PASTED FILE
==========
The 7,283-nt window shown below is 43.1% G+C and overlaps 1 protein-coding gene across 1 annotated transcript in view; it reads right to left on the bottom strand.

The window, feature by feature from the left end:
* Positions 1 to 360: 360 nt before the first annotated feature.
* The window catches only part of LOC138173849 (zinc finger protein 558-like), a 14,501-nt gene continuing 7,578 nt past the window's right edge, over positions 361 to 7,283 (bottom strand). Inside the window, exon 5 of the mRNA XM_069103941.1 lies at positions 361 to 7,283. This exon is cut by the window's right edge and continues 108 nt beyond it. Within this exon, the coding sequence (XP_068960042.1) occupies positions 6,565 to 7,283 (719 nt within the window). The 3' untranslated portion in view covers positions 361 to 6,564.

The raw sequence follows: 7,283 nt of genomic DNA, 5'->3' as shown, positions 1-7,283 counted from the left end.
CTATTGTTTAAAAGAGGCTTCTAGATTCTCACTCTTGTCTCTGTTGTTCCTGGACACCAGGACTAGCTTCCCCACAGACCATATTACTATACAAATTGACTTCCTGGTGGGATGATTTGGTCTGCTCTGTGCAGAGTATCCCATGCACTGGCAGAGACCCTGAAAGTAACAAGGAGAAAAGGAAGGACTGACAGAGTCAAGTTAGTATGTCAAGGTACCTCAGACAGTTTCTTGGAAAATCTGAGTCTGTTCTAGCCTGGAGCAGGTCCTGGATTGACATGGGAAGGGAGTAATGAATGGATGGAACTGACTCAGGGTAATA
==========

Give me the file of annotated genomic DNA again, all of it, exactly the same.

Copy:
The 7,283-nt window shown below is 43.1% G+C and overlaps 1 protein-coding gene across 1 annotated transcript in view; it reads right to left on the bottom strand.

The window, feature by feature from the left end:
* Positions 1 to 360: 360 nt before the first annotated feature.
* The window catches only part of LOC138173849 (zinc finger protein 558-like), a 14,501-nt gene continuing 7,578 nt past the window's right edge, over positions 361 to 7,283 (bottom strand). Inside the window, exon 5 of the mRNA XM_069103941.1 lies at positions 361 to 7,283. This exon is cut by the window's right edge and continues 108 nt beyond it. Within this exon, the coding sequence (XP_068960042.1) occupies positions 6,565 to 7,283 (719 nt within the window). The 3' untranslated portion in view covers positions 361 to 6,564.

The raw sequence follows: 7,283 nt of genomic DNA, 5'->3' as shown, positions 1-7,283 counted from the left end.
CTATTGTTTAAAAGAGGCTTCTAGATTCTCACTCTTGTCTCTGTTGTTCCTGGACACCAGGACTAGCTTCCCCACAGACCATATTACTATACAAATTGACTTCCTGGTGGGATGATTTGGTCTGCTCTGTGCAGAGTATCCCATGCACTGGCAGAGACCCTGAAAGTAACAAGGAGAAAAGGAAGGACTGACAGAGTCAAGTTAGTATGTCAAGGTACCTCAGACAGTTTCTTGGAAAATCTGAGTCTGTTCTAGCCTGGAGCAGGTCCTGGATTGACATGGGAAGGGAGTAATGAATGGATGGAACTGACTCAGGGTAATA